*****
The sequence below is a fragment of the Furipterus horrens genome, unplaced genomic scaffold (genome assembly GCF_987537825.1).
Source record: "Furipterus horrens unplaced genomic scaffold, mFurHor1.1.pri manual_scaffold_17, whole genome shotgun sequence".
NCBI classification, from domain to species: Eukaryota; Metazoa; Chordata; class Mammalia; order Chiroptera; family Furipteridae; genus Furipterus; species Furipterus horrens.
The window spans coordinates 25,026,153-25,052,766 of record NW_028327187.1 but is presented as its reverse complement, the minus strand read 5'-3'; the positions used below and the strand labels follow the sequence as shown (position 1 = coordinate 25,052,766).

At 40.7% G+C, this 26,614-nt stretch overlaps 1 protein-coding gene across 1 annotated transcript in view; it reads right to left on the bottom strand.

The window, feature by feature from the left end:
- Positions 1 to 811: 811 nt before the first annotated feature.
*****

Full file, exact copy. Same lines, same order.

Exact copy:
The sequence below is a fragment of the Furipterus horrens genome, unplaced genomic scaffold (genome assembly GCF_987537825.1).
Source record: "Furipterus horrens unplaced genomic scaffold, mFurHor1.1.pri manual_scaffold_17, whole genome shotgun sequence".
NCBI classification, from domain to species: Eukaryota; Metazoa; Chordata; class Mammalia; order Chiroptera; family Furipteridae; genus Furipterus; species Furipterus horrens.
The window spans coordinates 25,026,153-25,052,766 of record NW_028327187.1 but is presented as its reverse complement, the minus strand read 5'-3'; the positions used below and the strand labels follow the sequence as shown (position 1 = coordinate 25,052,766).

At 40.7% G+C, this 26,614-nt stretch overlaps 1 protein-coding gene across 1 annotated transcript in view; it reads right to left on the bottom strand.

The window, feature by feature from the left end:
- Positions 1 to 811: 811 nt before the first annotated feature.